Dominion Energy made a splash last week when it offered to write South Carolina Electric & Gas customers refund checks worth $1.3 billion in its bid to buy the utility's parent company.
But ratepayers might already have been entitled to most of that money.
That's because the refunds are connected to a massive settlement SCE&G signed last summer with Toshiba, the company that was responsible for building a pair of nuclear reactors north of Columbia. SCE&G had promised to pass on the proceeds of that $1.2 billion payment to its ratepayers anyway, even if Dominion had not come along.
The proposed refund checks are intended to make good on that promise, according to the terms of Dominion's offer filed last week.
SCE&G and partner Santee Cooper agreed to settle with Toshiba rather than pursue legal action after their $9 billion nuclear project went bust. Toshiba owns Westinghouse Electric, the company that designed the now-abandoned nuclear reactors in Fairfield County.
Virginia-based Dominion says the typical home will receive a check for $1,000 in the months after it completes its buyout of SCANA Corp., the Cayce-based owner of SCE&G. That would make up for about three-quarters of the money SCE&G customers have paid into the failed expansion of the V.C. Summer Nuclear Station.
The refund checks are the flashiest aspect of Dominion's offer to South Carolina. But to be sure, it's not the only enticement the energy giant offered in its bid to calm the outrage roiling lawmakers and regulators as they decide who pays what for the project.
Dominion has also offered to cut about a fifth of SCE&G's nuclear-related electric rates, buy a power plant and eat more of the cost of project. SCE&G customers would still pay about $2.2 billion over the next two decades for the company's 55 percent stake in the project, according to a Post and Courier analysis of the Dominion's offer.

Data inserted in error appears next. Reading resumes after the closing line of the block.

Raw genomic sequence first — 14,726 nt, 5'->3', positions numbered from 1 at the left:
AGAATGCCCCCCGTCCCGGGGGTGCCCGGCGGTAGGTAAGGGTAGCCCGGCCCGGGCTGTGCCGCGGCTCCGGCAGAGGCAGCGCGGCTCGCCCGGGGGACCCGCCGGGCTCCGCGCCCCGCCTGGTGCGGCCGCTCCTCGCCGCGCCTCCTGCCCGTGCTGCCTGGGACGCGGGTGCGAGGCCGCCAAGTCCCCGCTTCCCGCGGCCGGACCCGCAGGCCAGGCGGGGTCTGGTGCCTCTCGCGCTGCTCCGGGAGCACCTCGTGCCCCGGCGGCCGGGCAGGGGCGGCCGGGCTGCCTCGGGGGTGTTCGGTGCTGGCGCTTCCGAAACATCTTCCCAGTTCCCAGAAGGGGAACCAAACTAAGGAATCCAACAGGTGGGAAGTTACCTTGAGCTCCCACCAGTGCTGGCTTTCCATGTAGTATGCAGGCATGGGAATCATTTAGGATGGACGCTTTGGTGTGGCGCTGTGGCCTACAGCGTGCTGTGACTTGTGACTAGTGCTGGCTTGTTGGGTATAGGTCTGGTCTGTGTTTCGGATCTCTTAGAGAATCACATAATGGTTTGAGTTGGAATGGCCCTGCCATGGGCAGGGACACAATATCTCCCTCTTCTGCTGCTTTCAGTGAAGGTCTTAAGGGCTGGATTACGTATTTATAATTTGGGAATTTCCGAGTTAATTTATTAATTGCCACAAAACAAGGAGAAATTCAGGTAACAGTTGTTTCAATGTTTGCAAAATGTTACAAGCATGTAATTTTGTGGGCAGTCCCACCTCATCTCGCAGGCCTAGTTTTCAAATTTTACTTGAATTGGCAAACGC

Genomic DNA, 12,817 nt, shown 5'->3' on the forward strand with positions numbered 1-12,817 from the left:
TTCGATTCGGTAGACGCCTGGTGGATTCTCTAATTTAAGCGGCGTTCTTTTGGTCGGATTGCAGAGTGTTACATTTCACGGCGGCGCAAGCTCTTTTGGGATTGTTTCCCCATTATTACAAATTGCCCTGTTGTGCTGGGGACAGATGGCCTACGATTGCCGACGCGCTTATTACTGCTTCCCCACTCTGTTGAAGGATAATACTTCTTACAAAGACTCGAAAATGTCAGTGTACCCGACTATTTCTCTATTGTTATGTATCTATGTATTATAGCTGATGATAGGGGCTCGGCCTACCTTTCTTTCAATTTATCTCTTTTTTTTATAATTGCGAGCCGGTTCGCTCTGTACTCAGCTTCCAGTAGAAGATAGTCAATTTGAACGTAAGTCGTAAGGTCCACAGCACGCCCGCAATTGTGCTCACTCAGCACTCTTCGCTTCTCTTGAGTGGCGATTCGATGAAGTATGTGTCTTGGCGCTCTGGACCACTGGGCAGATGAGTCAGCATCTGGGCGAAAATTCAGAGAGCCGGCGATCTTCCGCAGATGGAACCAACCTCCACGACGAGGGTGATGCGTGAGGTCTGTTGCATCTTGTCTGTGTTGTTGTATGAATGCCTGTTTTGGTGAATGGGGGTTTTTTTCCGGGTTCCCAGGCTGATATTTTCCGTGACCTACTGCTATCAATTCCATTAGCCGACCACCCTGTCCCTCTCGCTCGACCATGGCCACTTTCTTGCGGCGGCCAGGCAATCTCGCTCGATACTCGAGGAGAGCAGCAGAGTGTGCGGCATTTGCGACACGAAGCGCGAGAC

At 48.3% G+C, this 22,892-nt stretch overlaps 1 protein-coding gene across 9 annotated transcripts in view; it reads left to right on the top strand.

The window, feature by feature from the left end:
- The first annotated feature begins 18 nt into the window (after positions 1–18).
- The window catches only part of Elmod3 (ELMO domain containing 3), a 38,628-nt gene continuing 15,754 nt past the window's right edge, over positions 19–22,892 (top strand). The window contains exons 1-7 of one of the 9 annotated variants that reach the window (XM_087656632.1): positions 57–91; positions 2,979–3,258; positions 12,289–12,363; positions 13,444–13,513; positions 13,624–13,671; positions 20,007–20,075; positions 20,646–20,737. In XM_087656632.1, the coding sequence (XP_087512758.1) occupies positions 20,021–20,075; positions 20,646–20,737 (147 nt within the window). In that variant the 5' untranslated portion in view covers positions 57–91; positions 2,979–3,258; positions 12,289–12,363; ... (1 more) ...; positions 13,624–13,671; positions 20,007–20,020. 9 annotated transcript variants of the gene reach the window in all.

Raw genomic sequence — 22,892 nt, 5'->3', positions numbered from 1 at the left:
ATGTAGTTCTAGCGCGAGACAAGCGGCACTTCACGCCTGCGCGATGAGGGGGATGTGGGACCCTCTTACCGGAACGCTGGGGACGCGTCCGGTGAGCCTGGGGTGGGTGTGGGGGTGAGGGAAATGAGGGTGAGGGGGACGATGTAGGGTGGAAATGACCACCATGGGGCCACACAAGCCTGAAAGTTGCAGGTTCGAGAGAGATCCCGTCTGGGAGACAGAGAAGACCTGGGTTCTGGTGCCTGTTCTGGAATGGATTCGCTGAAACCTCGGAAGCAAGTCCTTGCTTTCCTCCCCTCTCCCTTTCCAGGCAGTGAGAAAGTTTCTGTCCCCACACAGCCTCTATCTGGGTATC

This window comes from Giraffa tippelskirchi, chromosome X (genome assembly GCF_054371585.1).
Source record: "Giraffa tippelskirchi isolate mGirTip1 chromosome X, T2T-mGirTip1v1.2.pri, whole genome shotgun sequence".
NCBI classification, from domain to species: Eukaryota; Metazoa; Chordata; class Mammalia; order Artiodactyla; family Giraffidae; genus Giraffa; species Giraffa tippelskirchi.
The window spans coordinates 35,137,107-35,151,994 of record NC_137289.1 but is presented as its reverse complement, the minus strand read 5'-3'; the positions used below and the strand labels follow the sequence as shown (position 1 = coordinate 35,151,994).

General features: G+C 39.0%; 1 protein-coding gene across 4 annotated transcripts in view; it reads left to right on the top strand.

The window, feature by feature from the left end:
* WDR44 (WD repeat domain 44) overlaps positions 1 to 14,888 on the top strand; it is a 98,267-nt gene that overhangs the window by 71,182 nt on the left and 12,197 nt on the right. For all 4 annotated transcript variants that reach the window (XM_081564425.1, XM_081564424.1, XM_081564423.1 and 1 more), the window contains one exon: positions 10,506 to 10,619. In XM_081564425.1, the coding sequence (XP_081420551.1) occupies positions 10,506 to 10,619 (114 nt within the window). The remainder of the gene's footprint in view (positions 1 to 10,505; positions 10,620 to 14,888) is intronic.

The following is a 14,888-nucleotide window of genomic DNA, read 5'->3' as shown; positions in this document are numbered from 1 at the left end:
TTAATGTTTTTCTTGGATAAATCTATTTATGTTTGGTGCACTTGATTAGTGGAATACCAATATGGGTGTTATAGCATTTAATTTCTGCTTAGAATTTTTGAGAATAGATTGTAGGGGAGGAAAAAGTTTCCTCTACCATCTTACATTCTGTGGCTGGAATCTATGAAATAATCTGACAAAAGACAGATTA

"We are returning the Toshiba settlement money to customers — and much more," Dominion spokesman Ryan Frazier said in an email. "Our offer extends more than $4 billion in benefits to SCE&G customers. Those costs will be borne solely by Dominion Energy and its shareholders."
Even so, some of those benefits — including the Toshiba settlement — would likely have been due to SCE&G customers regardless of Dominion's offer.
That's the position of the Office of Regulatory Staff, a state agency that's tasked with keeping tabs on electric utilities. The agency asked the Public Service Commission, which sets utility rates, to decide how the Toshiba money should be spent. The commission has agreed to that request but has not decided how the money should be allocated.
"We think it should go back to the customers — to their credit somehow," said Dukes Scott, the watchdog agency's departing director.
Technically speaking, the Toshiba money has already been spent. SCE&G used the funds to cover some of its short-term debt — the corporate equivalent of paying down a credit card. But the company has said it could borrow that money again to repay customers.
In fact, Dominion says that's part of the plan. The company would pay for half the refunds by borrowing on SCE&G's credit line, Frazier said. The rest would be covered by selling company stock.
Dominion's plan for rate cuts and a refund would require the approval of state regulators, who are already in the process of deciding what SCE&G customers should pay. And it unofficially needs the blessing of state lawmakers, who have threatened to halt the nuclear payments that make up 18 percent of SCE&G electric rates.
Shutting off those payments — which total $37 million a month — could torpedo Dominion's South Carolina ambitions, and executives say it could push SCANA to bankruptcy. Lawmakers could take their first vote on the proposal as early as next week.
Dominion's acquisition of SCANA marks one of the largest transactions in South Carolina's history. The all-stock deal is worth $14.6 billion, including debt.
But it might not be the last deal to reshape the state's embattled utility business after the nuclear project was called off last summer: Lawmakers are expected to consider whether to sell the project's government-owned minority partner, Santee Cooper, later this year.